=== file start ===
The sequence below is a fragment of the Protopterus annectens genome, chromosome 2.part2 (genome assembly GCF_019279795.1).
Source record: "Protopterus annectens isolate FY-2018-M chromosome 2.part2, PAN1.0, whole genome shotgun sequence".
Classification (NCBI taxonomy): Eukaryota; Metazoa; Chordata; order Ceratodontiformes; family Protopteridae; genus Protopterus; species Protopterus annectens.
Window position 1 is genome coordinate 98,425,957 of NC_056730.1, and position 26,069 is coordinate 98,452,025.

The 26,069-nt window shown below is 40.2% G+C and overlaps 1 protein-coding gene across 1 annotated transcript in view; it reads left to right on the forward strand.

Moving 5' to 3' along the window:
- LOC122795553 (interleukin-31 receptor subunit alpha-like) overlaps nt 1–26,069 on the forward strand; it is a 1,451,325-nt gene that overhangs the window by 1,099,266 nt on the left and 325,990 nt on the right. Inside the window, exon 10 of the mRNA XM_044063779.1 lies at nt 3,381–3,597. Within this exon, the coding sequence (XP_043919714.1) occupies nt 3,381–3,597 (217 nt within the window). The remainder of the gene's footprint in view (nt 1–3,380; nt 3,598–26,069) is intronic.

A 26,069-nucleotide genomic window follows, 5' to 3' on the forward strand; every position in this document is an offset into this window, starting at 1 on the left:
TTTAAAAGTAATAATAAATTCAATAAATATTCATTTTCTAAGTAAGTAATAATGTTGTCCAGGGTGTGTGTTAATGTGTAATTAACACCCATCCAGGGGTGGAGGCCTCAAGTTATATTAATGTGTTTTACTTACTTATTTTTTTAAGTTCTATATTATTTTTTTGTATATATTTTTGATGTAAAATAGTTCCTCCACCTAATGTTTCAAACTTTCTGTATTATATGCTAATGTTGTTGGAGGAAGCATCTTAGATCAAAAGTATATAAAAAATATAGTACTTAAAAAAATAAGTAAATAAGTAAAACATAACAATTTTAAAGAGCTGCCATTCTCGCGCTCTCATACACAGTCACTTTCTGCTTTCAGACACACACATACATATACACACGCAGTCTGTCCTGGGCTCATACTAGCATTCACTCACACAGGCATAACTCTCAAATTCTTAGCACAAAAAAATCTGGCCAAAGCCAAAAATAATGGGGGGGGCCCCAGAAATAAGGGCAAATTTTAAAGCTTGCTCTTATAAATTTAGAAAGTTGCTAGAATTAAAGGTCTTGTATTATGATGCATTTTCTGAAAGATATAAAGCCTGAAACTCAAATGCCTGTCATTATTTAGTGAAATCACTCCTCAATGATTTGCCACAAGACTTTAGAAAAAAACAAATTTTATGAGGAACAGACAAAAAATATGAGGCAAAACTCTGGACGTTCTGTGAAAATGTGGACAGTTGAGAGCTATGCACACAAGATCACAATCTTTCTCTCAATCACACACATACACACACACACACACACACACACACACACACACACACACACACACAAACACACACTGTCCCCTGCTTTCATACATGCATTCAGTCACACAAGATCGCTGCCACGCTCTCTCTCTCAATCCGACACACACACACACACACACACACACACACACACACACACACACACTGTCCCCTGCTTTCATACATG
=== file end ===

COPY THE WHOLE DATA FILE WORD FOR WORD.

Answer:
The sequence below is a fragment of the Protopterus annectens genome, chromosome 2.part2 (genome assembly GCF_019279795.1).
Source record: "Protopterus annectens isolate FY-2018-M chromosome 2.part2, PAN1.0, whole genome shotgun sequence".
Classification (NCBI taxonomy): Eukaryota; Metazoa; Chordata; order Ceratodontiformes; family Protopteridae; genus Protopterus; species Protopterus annectens.
Window position 1 is genome coordinate 98,425,957 of NC_056730.1, and position 26,069 is coordinate 98,452,025.

The 26,069-nt window shown below is 40.2% G+C and overlaps 1 protein-coding gene across 1 annotated transcript in view; it reads left to right on the forward strand.

Moving 5' to 3' along the window:
- LOC122795553 (interleukin-31 receptor subunit alpha-like) overlaps nt 1–26,069 on the forward strand; it is a 1,451,325-nt gene that overhangs the window by 1,099,266 nt on the left and 325,990 nt on the right. Inside the window, exon 10 of the mRNA XM_044063779.1 lies at nt 3,381–3,597. Within this exon, the coding sequence (XP_043919714.1) occupies nt 3,381–3,597 (217 nt within the window). The remainder of the gene's footprint in view (nt 1–3,380; nt 3,598–26,069) is intronic.

A 26,069-nucleotide genomic window follows, 5' to 3' on the forward strand; every position in this document is an offset into this window, starting at 1 on the left:
TTTAAAAGTAATAATAAATTCAATAAATATTCATTTTCTAAGTAAGTAATAATGTTGTCCAGGGTGTGTGTTAATGTGTAATTAACACCCATCCAGGGGTGGAGGCCTCAAGTTATATTAATGTGTTTTACTTACTTATTTTTTTAAGTTCTATATTATTTTTTTGTATATATTTTTGATGTAAAATAGTTCCTCCACCTAATGTTTCAAACTTTCTGTATTATATGCTAATGTTGTTGGAGGAAGCATCTTAGATCAAAAGTATATAAAAAATATAGTACTTAAAAAAATAAGTAAATAAGTAAAACATAACAATTTTAAAGAGCTGCCATTCTCGCGCTCTCATACACAGTCACTTTCTGCTTTCAGACACACACATACATATACACACGCAGTCTGTCCTGGGCTCATACTAGCATTCACTCACACAGGCATAACTCTCAAATTCTTAGCACAAAAAAATCTGGCCAAAGCCAAAAATAATGGGGGGGGCCCCAGAAATAAGGGCAAATTTTAAAGCTTGCTCTTATAAATTTAGAAAGTTGCTAGAATTAAAGGTCTTGTATTATGATGCATTTTCTGAAAGATATAAAGCCTGAAACTCAAATGCCTGTCATTATTTAGTGAAATCACTCCTCAATGATTTGCCACAAGACTTTAGAAAAAAACAAATTTTATGAGGAACAGACAAAAAATATGAGGCAAAACTCTGGACGTTCTGTGAAAATGTGGACAGTTGAGAGCTATGCACACAAGATCACAATCTTTCTCTCAATCACACACATACACACACACACACACACACACACACACACACACACACACACACACAAACACACACTGTCCCCTGCTTTCATACATGCATTCAGTCACACAAGATCGCTGCCACGCTCTCTCTCTCAATCCGACACACACACACACACACACACACACACACACACACACACACACACTGTCCCCTGCTTTCATACATG